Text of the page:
in depth the technical quality of its work. This chapter focuses on the programs for which adequate depth of detail was provided and where strong program continuity of effort was demonstrated. It also discusses a set of new and mature programs, in order to provide the context of the full spectra of work performed within SLAD.

CHANGES SINCE THE PREVIOUS REVIEW

Toward the beginning of this review cycle, the criteria applied to the assessment were amended in recognition of the programmatic emphases within SLAD on applied work such as test and evaluation, analysis, and tool development to enhance analysis capabilities. The previous criterion that emphasized the quality of scientific research was therefore replaced with a criterion that emphasizes the quality of the analytical work and of the efforts to support, extend, verify, and validate analytical tools. Joint Vision 2020 is the Department of Defense (DoD) vision that defines how the various elements of the DoD, including the Army forces, will operate in global conflicts as a single, integrated warfighting entity.2 Coupled with this vision is recognition of the constantly evolving threat that requires U.S. military forces to adapt and respond more rapidly with modified tactics, technologies, and or equipment than traditional DoD doctrinal requirements and acquisition processes provide for. This vision defines the need for the development of analysis tools that focus on quickly getting the best equipment to soldiers in the field. SLAD has demonstrated an exemplary capability for rapid and innovative response to solving problems with deployed or soon-to-be-deployed equipment. SLAD extends this rapid, innovative response to include analyses that address the survivability and lethality of integrated systems of equipment and humans, and it creates the partnerships that will enable it to impact system development in the conceptual planning stages.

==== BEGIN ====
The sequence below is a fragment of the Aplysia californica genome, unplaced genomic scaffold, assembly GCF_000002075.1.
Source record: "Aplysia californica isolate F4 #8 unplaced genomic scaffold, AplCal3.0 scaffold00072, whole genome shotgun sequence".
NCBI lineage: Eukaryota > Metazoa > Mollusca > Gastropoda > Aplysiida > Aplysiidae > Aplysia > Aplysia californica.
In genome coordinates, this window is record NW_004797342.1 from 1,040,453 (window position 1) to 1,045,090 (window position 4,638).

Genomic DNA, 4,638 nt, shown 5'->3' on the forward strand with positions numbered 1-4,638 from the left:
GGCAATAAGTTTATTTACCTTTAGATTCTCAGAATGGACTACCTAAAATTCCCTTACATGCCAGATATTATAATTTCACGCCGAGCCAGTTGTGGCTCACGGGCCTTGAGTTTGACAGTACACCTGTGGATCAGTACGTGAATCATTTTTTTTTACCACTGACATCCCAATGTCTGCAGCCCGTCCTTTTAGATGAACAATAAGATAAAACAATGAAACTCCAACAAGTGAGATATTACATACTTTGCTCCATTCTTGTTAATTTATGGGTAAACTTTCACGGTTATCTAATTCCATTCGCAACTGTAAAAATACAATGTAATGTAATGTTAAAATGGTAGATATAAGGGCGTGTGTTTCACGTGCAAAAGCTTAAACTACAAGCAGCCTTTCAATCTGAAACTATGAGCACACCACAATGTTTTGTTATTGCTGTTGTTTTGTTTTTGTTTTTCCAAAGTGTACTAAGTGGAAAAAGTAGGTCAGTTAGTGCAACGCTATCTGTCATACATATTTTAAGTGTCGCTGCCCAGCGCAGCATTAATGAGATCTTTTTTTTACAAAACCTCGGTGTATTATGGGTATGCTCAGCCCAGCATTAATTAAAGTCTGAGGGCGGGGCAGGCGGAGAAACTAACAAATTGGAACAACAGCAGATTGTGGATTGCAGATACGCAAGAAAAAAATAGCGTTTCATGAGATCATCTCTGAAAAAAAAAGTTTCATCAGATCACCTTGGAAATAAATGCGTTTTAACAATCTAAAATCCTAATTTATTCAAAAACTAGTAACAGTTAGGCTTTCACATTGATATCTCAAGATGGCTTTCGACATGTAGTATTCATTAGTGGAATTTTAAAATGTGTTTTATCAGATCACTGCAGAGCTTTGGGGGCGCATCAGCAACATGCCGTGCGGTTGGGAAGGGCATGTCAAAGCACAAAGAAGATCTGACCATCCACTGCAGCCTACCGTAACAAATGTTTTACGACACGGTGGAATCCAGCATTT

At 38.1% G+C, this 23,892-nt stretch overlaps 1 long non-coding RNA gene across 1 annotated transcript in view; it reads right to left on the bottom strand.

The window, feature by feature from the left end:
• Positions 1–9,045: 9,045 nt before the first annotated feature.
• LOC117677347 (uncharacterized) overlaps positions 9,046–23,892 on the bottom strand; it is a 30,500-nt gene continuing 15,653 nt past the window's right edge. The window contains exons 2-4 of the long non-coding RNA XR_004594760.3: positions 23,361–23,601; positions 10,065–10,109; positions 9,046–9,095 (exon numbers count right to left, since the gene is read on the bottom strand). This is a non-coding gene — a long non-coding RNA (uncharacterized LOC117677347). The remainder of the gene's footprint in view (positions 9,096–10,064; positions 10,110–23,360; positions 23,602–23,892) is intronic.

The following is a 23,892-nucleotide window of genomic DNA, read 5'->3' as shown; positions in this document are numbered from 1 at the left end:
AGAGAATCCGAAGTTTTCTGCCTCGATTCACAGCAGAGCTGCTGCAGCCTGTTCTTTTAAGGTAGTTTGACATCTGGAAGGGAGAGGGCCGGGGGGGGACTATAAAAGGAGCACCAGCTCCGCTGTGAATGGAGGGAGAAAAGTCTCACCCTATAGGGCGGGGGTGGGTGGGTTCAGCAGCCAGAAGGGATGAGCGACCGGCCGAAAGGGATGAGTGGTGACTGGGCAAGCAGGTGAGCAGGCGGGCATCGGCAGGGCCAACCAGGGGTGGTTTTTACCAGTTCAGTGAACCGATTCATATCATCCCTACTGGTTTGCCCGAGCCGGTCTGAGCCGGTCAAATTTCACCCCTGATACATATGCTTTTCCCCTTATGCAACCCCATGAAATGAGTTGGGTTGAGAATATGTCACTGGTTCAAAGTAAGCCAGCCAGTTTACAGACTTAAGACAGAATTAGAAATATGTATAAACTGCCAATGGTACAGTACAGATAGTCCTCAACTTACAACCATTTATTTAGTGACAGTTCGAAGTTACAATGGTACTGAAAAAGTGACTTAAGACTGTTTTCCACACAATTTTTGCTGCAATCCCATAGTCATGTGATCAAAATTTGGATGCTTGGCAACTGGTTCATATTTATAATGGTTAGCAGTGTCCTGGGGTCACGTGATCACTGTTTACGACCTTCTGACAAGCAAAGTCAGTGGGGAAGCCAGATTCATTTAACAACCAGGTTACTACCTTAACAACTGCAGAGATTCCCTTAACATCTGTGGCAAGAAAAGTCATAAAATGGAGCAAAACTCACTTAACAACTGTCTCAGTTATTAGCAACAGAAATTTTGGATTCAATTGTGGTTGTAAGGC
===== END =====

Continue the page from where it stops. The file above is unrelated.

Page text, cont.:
SLAD increasingly recognizes the need to take advantage of opportunities to do the following:

• Extend attention to survivability and lethality of electronic weapons; electromagnetic pulse devices; directed energy; nuclear, chemical-biological, biomedical, and information warfare; and other weapon systems;

• Upgrade SLAD capabilities in wide-area security; and

• Proactively establish SLAD’s value at an earlier stage in the development cycle of Army materiel programs.

Following the demise of the Future Combat System (FCS), the emphasis of Army acquisition shifted to ongoing campaigns in Iraq and Afghanistan. Opportunities for heavily armored mounted warfare dwindled, and the challenges confronting infantry and other soldiers mounted in lightly armored vehicles or on foot were accorded the highest priority. While continuing development of its combined arms model, System-of-Systems Survivability Simulation (S4), and other research tools, SLAD also extended its research and development focus beyond the survivability aspects of equipment to that of the soldier. This has resulted in improved knowledge and capabilities. SLAD has enlarged its initiatives in human vulnerability assessment with multiple programs and expanding collaborations. The human availability technique methodology to analyze the combined performance of materiel and humans is a new initiative that examines the degradation of the performance of the whole materiel system while operating under combat conditions. This effort is a good example of increased collaboration between SLAD and the

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2Department of Defense. Joint Vision 2020. Washington, D.C.: U.S. Government Printing Office. May 3, 2000. Available at http://www.fs.fed.us/fire/doctrine/genesis_and_evolution/source_materials/joint_vision_2020.pdf (accessed October 3, 2012).



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